’ve been thinking about how I cook and why it might be absolutely impossible to make the things I make if you’re not me. Why? In part because I doubt my fridge and larder resemble anyone else’s, but also because what I see inside them often triggers cooking whims that are entirely my own. The word eclectic wouldn’t do either my stash or my zaniness much justice.
Soups are a perfect example, since almost everyone has potential soup fixings stuck here and there in their kitchens. This summer – brutally hot in much of Europe – I’ve been making a number of delicious cold soups. Most I conjured up as I went along, based on what I had handy, and when you live in southern France, which we do, what’s handy is often red, green and fresh.
Since trying to duplicate Tuscan pepso (beef stew) a few years ago, the greatest amount of kitchen-fun I have had has been in creating summer soups.
My broth creations have been helped along by our town’s lovely little open market, where organic farmers sell all manner of goods. So it is that one of my soups hinges on beets, the likes of which I’ve never found anywhere else — sweet and meaty beets, which, after having been cooled, produce the rich broth you’ll taste in my gazpacho.
Who on earth, I wonder, just happens to have beet broth lying around to use in a soup? Though beets are by no means a gazpacho requisite, they do make things a little different, which is the way I’ve always liked it. Cooking without invention is just piano-key repetition.
Next on my summer list is cold carrot soup. Put through a chinois or strainer when cooked, the carroty liquid acquires a lovely silky texture.
It’s a mango-colored pick-me-up, ideal for sipping before throwing something summery on the barbie.
Thanks to a French friend, I picked up a wonderful zucchini soup recipe. Zucchini is both lovely and versatile. Soup aside, it can be served as a main course with bread, salad and cheese.
These off-the-wall soups are also off-the-cuff. They’re the kinds of dishes that come to those willing to take a creative look at what really lurks in the kitchen (all cupboards and cold spots included). No one will ever talk me out of my conviction that the best dishes begin with resourcefulness, and often come to life thanks to leftovers.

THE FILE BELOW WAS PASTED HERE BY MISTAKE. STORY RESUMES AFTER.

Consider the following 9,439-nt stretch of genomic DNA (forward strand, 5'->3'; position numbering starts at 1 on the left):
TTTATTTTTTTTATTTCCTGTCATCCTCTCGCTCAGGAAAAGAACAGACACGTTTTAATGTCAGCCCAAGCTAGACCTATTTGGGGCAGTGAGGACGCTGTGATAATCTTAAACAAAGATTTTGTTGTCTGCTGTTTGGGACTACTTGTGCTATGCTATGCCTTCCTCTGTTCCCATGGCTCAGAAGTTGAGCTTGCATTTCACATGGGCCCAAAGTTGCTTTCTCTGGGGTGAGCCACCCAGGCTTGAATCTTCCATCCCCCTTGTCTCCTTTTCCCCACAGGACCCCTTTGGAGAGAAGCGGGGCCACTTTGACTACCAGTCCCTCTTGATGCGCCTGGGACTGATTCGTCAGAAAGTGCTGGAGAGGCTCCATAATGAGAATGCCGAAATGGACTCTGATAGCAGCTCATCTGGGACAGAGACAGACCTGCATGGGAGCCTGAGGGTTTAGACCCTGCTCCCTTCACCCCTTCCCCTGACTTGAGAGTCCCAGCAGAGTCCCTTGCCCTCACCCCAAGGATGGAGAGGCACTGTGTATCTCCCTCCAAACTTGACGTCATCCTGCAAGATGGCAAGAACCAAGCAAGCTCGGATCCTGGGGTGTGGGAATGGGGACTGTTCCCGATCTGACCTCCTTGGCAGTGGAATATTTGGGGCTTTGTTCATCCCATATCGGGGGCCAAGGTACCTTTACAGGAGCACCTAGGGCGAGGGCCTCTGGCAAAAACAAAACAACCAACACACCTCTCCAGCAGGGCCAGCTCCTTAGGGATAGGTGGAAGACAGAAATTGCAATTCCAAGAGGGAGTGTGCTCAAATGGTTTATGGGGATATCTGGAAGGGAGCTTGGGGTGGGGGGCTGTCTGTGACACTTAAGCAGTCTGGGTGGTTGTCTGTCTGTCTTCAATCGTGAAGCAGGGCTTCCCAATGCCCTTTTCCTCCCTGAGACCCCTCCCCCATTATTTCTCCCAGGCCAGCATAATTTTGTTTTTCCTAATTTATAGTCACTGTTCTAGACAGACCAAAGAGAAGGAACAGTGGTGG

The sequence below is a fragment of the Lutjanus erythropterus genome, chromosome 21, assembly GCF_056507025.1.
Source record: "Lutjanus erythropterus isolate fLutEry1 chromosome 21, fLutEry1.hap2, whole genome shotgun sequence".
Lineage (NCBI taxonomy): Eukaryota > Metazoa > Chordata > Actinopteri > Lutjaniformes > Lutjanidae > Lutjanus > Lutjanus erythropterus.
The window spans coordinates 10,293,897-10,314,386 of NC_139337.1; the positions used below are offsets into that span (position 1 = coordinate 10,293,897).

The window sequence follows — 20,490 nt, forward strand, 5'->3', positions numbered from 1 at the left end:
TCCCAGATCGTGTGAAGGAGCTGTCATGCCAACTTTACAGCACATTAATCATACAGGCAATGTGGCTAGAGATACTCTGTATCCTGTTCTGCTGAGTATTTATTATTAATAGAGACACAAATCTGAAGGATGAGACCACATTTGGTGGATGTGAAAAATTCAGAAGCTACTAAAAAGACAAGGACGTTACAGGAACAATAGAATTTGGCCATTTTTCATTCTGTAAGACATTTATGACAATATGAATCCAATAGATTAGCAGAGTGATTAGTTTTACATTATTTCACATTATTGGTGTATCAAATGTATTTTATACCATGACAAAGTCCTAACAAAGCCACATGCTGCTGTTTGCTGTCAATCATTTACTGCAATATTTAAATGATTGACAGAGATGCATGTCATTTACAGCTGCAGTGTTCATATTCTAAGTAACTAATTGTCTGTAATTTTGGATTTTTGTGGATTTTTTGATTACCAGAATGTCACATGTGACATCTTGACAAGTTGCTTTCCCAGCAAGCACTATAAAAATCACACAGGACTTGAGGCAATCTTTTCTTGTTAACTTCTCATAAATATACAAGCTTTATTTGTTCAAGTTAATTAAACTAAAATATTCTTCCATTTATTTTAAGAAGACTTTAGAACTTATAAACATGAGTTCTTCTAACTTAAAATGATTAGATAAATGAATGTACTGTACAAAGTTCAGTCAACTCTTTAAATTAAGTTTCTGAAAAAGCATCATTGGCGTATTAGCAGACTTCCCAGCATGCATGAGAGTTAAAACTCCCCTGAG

I leave you to the rest of your summer, and to my soups, and croutons, which I get to at the end.
- 2 cups of left-over red salted broth in which two or three beets have cooked (cut up the beets and grate a lemon peel over them, adding the juice of half a lemon and salt).
- 1 large sweet onion.
- 1 or 2 garlic cloves.
- 4 very ripe, not-peeled tomatoes.
- 2 large long cucumbers, peeled.
- Handful of cilantro.
- A few fresh basil leaves.
- Two or three sprigs of fresh mint.
- A handful of grilled almonds, if you happen to have some.
- Italian extra-virgin olive oil (worth the investment).
- Juice of a large lemon.
- Salt and pepper.
Whiz everything up wherever you whiz things and then strain it all, pressing every last drop out of the vegetables.
The residue can be used as a pasta sauce by adding olive oil and shaved parmesan or even fresh mozzarella cut in small dice. (Toss with hot penne or rotelle).
Cold carrot soup
- 8 large carrots, preferably organic, sliced into a pot.
- 1 sweet onion, treated the same as above.
- 1 garlic clove.
- ½ teaspoon cumin.
- Pinch of curry powder.
- A spoon of grated orange peel.
- The juice from this (small) orange.
- Chicken or vegetable broth.
- A dash of white wine.
- 1 small new potato, peeled and sliced, or a spoon or two of rice (for body).
- Salt and pepper (always freshly grated pepper).
Simmer everything until the carrots are tender, then cool before whizzing the mix in a food processor or blender.
Strain through a sieve (keeping all the left-over ingredients to purée with cooked potatoes for a killer side dish).
Chill well and serve.
- 2 large zucchine, sliced thick.
- 1 sweet onion, likewise.
- 1 garlic clove, mashed.
- Chicken broth (to cover the vegetables).
In a saucepan, simmer all of the above for about 15 minutes until vegetables are soft.
Once the mix has cooled, put it in a food processor or blender and add the following:
• One or two bits of formaggini, processed little plain cheeses like Bel Paese, or 1 small carton of Brebis or goat yogurt, full fat (zero or low-fat yogurt will disappoint you).
• A ripe avocado. • A few sprigs of fresh mint.
• A few sprigs of coriander.
• Juice of a large lemon.’
• Salt and pepper
Cut the bread into small cubes with kitchen scissors and toss with lots of olive oil and pepper. Toast at 180C/350F for about 15 minutes, then turn off the oven and let them dry out a bit.
I use these croutons in all of my soups and salads, to dip in hummus, and to eat with a nice little ripe apricot (pretend you’re having cobbler).
Now that you’ve taken this in, check out your kitchen and see what might be in store.